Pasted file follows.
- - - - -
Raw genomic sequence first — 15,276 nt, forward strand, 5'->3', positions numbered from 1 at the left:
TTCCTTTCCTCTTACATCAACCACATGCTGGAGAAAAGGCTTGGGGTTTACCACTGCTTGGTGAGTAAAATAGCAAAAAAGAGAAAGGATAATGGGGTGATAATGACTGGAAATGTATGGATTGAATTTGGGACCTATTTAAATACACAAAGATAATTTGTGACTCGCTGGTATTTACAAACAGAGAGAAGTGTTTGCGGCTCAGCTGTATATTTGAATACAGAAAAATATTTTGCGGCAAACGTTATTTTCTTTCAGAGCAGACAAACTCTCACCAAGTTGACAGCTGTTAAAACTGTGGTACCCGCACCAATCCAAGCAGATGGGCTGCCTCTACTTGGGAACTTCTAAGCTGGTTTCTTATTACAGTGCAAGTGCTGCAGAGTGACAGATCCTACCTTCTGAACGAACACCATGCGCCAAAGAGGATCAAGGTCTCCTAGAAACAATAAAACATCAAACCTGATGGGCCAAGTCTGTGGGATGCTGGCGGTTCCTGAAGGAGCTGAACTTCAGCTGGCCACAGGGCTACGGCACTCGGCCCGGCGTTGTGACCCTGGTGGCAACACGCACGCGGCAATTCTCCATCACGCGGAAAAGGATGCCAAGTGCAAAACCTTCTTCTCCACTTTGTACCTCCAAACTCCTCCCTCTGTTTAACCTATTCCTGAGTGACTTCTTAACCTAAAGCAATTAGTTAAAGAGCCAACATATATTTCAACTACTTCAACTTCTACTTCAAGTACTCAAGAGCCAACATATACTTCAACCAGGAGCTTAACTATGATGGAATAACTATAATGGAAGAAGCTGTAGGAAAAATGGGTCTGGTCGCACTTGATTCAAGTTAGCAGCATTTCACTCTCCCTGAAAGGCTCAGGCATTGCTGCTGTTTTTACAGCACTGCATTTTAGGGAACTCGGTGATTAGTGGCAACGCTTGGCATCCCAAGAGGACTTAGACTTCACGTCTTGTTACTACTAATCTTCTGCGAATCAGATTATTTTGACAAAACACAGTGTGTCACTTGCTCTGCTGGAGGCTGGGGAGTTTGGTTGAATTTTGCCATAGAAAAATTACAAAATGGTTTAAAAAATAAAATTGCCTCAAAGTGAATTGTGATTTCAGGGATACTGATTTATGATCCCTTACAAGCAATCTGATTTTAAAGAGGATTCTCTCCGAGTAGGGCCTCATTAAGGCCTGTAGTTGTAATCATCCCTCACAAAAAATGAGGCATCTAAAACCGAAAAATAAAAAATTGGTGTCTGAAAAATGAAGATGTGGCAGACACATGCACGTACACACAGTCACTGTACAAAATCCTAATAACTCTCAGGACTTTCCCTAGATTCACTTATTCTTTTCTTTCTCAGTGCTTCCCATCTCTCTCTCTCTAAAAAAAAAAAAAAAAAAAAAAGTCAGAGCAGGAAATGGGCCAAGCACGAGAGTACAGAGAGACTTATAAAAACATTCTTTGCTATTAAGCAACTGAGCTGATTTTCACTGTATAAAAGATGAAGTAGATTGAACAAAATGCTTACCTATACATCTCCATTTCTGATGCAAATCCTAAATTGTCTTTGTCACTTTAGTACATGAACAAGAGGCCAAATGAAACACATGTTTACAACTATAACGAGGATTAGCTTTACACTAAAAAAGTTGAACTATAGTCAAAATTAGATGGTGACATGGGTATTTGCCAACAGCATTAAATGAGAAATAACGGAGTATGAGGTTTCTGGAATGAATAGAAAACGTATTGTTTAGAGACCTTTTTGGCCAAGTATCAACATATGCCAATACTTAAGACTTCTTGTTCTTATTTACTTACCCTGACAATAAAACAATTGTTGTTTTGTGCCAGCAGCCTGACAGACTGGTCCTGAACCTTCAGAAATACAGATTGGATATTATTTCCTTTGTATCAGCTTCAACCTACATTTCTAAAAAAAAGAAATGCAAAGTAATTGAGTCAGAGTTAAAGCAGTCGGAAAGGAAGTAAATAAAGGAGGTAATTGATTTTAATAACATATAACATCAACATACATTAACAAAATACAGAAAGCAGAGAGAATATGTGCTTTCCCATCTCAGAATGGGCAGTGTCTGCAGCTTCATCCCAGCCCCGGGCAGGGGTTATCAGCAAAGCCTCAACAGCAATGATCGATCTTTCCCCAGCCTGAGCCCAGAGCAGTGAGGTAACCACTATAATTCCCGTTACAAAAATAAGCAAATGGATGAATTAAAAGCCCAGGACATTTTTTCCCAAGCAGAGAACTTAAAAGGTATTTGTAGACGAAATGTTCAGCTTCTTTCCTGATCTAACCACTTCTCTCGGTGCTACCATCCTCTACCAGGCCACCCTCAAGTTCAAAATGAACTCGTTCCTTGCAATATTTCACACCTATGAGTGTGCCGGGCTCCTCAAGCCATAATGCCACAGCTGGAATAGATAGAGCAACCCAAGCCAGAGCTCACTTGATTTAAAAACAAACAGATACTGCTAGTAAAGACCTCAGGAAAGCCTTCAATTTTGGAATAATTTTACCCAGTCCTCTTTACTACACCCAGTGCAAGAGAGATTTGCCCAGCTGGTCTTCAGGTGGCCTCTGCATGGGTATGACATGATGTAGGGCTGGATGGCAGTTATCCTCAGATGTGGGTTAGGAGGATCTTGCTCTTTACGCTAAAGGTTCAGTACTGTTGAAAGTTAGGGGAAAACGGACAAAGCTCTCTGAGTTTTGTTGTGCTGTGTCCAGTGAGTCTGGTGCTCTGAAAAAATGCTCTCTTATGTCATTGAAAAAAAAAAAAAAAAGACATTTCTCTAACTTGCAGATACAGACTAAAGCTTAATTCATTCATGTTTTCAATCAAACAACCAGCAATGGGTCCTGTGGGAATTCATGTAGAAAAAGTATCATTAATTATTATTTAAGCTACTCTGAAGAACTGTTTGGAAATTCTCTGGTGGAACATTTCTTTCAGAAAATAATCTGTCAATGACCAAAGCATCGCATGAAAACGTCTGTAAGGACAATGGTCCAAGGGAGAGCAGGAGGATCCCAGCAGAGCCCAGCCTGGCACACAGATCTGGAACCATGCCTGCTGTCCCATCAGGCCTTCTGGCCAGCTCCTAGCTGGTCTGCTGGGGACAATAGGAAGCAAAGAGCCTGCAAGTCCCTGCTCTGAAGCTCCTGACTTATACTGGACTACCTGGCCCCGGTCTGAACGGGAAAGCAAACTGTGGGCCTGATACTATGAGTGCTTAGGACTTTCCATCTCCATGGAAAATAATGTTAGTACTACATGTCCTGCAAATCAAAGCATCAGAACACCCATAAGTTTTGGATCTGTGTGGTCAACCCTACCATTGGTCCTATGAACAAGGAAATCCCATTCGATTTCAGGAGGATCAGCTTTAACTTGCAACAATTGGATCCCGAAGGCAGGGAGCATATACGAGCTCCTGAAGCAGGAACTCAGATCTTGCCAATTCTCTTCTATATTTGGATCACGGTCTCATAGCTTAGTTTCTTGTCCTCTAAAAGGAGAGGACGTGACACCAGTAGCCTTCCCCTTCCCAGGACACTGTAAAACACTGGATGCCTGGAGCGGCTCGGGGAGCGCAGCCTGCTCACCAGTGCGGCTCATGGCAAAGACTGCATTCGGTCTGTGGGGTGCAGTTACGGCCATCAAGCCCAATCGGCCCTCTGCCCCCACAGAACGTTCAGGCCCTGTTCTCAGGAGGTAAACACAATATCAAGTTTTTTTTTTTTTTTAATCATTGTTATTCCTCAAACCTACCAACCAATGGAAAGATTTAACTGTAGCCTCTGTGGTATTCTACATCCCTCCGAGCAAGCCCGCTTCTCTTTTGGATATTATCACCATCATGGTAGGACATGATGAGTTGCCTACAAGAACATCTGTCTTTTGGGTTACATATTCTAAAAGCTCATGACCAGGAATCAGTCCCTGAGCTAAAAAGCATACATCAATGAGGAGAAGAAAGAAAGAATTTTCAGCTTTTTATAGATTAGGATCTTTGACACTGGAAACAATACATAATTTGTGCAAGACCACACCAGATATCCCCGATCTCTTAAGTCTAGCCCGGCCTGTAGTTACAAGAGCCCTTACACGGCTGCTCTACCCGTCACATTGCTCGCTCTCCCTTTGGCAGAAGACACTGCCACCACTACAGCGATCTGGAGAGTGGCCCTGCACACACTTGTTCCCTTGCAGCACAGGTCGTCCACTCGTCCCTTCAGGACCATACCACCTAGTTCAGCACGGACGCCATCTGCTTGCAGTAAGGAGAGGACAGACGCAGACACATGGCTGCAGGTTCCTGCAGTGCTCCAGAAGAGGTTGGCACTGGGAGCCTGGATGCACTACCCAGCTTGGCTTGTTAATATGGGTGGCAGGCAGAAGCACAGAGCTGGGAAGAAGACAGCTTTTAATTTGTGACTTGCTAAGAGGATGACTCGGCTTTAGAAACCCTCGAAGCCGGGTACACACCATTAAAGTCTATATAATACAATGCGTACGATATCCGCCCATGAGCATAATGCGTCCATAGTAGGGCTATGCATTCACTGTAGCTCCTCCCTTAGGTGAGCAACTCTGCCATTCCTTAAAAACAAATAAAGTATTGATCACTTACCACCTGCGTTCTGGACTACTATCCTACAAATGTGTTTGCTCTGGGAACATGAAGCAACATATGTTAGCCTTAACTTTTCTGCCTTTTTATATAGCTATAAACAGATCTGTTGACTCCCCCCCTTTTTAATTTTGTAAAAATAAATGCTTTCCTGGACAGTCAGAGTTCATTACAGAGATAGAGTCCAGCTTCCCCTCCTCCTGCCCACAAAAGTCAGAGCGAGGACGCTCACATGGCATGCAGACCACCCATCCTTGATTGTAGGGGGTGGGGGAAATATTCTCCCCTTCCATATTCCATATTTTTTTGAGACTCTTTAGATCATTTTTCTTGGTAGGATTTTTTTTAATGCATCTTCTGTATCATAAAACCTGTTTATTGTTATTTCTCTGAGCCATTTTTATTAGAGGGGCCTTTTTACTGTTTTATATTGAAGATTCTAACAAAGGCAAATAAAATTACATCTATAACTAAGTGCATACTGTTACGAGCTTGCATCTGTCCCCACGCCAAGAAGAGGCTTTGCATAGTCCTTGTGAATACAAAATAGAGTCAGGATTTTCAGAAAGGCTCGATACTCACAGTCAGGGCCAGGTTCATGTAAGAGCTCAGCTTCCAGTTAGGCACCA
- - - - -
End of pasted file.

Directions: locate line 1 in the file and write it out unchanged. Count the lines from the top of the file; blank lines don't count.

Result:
Raw genomic sequence first — 15,276 nt, forward strand, 5'->3', positions numbered from 1 at the left: